Compiled by Jonathan Oatis; editing by Grant McCool

Our Standards:The Thomson Reuters Trust Principles.

The U.S. Constitution is woefully inadequate re: POTUS requirements

There’s something extremely wrong when the POTUS is exempt from the ordinary (basic, fundamental) rules and regulations anyone else in the country *must* follow and obey.  Anyone else in the country would be fired if they grossly misbehaved and/or daily demonstrated their ineptness, incompetence, and inability to do the job they were hired/appointed to do.  The POTUS is shielded (to the detriment of all U.S. citizens) from the ordinary, normal, logical, natural consequences anyone else in the country would suffer (for incompetence and/or egregious behavior).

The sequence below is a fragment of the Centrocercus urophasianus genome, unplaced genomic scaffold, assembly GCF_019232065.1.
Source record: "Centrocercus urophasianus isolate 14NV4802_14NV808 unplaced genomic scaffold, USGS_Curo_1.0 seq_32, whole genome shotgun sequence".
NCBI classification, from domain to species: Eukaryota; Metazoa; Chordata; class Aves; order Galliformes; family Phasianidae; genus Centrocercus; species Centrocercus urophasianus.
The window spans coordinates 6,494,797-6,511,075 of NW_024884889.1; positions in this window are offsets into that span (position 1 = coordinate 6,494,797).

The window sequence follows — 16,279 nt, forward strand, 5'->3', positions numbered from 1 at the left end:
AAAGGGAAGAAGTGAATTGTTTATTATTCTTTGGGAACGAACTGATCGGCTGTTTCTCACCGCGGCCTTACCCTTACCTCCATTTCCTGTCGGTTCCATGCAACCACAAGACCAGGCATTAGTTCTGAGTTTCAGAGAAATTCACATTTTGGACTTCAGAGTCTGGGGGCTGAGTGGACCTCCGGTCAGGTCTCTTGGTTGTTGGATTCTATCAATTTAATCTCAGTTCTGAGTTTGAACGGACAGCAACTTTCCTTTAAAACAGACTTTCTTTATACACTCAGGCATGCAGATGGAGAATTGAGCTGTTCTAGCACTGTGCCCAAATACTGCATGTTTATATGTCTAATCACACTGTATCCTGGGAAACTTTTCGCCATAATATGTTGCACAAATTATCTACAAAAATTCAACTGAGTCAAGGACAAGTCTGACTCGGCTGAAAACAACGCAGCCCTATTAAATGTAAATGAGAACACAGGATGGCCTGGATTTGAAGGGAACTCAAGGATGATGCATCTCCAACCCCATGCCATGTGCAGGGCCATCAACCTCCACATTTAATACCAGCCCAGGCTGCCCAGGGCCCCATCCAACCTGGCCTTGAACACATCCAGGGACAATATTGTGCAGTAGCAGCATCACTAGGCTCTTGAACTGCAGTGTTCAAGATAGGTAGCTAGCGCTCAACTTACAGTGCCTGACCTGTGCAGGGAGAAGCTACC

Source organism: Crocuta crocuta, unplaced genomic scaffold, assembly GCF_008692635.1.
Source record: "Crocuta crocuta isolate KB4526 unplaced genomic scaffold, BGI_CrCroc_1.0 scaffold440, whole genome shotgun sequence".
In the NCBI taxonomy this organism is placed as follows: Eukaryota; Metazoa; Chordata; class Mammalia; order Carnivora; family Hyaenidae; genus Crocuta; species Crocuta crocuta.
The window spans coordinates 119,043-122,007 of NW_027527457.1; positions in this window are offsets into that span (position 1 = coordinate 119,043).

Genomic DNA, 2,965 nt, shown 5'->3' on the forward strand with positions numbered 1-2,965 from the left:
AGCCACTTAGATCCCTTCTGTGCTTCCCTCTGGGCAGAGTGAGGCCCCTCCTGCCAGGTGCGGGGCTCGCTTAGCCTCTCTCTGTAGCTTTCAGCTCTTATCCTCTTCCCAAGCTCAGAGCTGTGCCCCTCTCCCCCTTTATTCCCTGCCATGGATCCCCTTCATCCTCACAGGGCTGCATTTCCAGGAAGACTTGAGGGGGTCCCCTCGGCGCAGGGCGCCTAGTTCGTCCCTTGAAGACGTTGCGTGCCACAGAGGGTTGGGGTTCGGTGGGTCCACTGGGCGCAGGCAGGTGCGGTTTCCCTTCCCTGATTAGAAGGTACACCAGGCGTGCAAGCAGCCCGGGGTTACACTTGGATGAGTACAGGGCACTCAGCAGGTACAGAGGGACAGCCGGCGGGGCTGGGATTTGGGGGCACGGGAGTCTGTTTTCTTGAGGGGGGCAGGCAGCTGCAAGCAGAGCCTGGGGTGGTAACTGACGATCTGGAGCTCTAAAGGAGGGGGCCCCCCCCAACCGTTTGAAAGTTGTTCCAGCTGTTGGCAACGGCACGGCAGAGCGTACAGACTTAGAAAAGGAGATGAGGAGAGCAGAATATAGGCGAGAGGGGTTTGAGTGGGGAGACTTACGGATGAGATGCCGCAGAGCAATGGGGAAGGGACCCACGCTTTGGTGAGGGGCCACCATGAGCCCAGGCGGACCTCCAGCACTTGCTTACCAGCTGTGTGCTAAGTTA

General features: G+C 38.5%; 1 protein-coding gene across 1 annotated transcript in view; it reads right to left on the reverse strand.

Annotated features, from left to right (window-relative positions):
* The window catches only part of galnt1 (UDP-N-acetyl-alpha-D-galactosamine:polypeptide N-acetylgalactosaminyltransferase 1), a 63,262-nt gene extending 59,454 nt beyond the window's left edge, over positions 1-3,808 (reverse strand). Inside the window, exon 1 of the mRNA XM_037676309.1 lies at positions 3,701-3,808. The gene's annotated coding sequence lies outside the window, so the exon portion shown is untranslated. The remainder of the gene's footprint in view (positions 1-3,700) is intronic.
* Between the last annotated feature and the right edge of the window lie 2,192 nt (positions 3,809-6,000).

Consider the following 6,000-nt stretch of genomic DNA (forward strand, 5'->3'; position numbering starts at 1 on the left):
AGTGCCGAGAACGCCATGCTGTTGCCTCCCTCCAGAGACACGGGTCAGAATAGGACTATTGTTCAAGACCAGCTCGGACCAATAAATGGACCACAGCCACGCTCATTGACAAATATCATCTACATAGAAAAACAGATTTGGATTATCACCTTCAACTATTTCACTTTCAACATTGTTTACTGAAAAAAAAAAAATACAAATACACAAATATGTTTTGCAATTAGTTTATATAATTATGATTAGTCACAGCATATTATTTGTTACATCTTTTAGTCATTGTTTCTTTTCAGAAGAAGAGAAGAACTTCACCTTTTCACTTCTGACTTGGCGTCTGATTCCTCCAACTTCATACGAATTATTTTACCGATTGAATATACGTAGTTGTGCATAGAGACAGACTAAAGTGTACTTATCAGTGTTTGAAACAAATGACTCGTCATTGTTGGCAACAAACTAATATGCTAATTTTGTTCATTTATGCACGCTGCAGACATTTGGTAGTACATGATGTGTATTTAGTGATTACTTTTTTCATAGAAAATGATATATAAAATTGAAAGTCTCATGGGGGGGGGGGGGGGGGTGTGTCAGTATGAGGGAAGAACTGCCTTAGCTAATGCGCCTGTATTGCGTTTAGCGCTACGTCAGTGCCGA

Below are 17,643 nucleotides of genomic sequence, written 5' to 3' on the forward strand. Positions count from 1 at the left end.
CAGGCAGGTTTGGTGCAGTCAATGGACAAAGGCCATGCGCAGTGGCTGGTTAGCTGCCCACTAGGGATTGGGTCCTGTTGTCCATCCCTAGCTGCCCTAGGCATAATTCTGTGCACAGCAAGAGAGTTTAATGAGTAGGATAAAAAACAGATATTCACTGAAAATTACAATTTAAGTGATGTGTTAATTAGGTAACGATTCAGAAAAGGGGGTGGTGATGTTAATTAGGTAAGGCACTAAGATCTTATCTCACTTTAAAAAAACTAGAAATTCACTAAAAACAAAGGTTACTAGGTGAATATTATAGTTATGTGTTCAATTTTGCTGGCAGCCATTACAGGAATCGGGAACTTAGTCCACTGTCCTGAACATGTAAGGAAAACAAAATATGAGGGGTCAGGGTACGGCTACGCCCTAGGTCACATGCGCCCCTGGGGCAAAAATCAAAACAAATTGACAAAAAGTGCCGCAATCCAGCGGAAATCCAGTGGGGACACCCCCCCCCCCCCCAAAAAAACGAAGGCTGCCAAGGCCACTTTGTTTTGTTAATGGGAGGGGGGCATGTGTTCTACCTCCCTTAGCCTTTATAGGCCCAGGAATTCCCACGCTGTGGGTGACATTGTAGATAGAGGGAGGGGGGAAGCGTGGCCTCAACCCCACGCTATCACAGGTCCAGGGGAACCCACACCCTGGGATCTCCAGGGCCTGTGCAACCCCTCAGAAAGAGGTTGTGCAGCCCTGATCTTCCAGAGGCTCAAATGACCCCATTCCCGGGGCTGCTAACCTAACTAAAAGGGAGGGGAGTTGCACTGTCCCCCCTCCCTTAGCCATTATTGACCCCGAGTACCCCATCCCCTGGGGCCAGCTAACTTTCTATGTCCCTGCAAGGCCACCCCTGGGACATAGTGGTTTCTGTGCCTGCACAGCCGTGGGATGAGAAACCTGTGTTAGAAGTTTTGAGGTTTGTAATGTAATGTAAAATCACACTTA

Any person, in almost any job/position, would’ve been dismissed if they did a fraction of what this POTUS has done since being installed by the bogus Electoral College.  Anyone else in the country would have had to demonstrate competency prior to getting the position.  

The U.S. Constitution is woefully inadequate.  As smart and savvy as the Founders were, they apparently could not envision a Trump . . . they would not believe the country would EVER permit an unscrupulous scoundrel to occupy the POTUS chair.

The Electoral College, created and designed to benefit slaveholders, failed to do its job when it put Trump into office.  They were supposed to protect the nation from all charlatans, madmen, and would-be dictators and make sure they could *not* be elected.  

The fact Trump is unfit, unqualified, and a menace to world peace, stability, and a safe, prosperous, United States is self-evident.  The Constitutional requirements for POTUS pertain to age and citizenship and nothing else!  Therefore, essential safeguards to protect the country from a man like Trump are deplorably absent.  If ever there was a time for Amendments to the Constitution to fix this most serious problem, NOW is the time.